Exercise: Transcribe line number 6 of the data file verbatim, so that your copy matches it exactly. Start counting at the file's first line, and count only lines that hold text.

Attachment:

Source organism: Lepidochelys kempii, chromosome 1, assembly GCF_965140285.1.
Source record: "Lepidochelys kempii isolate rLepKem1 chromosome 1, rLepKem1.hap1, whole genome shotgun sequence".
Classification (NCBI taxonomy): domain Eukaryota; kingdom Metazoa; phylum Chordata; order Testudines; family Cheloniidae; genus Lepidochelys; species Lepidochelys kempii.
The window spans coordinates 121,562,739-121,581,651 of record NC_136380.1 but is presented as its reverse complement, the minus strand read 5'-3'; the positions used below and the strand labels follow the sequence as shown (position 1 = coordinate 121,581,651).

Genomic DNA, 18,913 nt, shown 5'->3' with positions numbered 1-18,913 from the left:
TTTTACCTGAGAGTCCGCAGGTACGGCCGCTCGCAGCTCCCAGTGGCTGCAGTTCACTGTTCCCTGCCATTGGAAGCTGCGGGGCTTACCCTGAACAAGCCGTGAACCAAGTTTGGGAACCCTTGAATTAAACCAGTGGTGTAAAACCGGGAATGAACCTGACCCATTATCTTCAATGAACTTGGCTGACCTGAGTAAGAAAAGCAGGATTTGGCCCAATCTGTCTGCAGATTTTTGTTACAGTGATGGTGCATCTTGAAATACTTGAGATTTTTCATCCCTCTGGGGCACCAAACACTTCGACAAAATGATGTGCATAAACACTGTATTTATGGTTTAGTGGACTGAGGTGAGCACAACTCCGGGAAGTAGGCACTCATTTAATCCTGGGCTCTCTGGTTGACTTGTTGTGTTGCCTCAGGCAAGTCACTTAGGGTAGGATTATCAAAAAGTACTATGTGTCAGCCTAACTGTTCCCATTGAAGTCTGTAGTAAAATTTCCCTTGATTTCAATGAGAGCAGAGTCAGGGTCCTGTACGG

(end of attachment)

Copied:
TTTTACCTGAGAGTCCGCAGGTACGGCCGCTCGCAGCTCCCAGTGGCTGCAGTTCACTGTTCCCTGCCATTGGAAGCTGCGGGGCTTACCCTGAACAAGCCGTGAACCAAGTTTGGGAACCCTTGAATTAAACCAGTGGTGTAAAACCGGGAATGAACCTGACCCATTATCTTCAATGAACTTGGCTGACCTGAGTAAGAAAAGCAGGATTTGGCCCAATCTGTCTGCAGATTTTTGTTACAGTGATGGTGCATCTTGAAATACTTGAGATTTTTCATCCCTCTGGGGCACCAAACACTTCGACAAAATGATGTGCATAAACACTGTATTTATGGTTTAGTGGACTGAGGTGAGCACAACTCCGGGAAGTAGGCACTCATTTAATCCTGGGCTCTCTGGTTGACTTGTTGTGTTGCCTCAGGCAAGTCACTTAGGGTAGGATTATCAAAAAGTACTATGTGTCAGCCTAACTGTTCCCATTGAAGTCTGTAGTAAAATTTCCCTTGATTTCAATGAGAGCAGAGTCAGGGTCCTGTACGG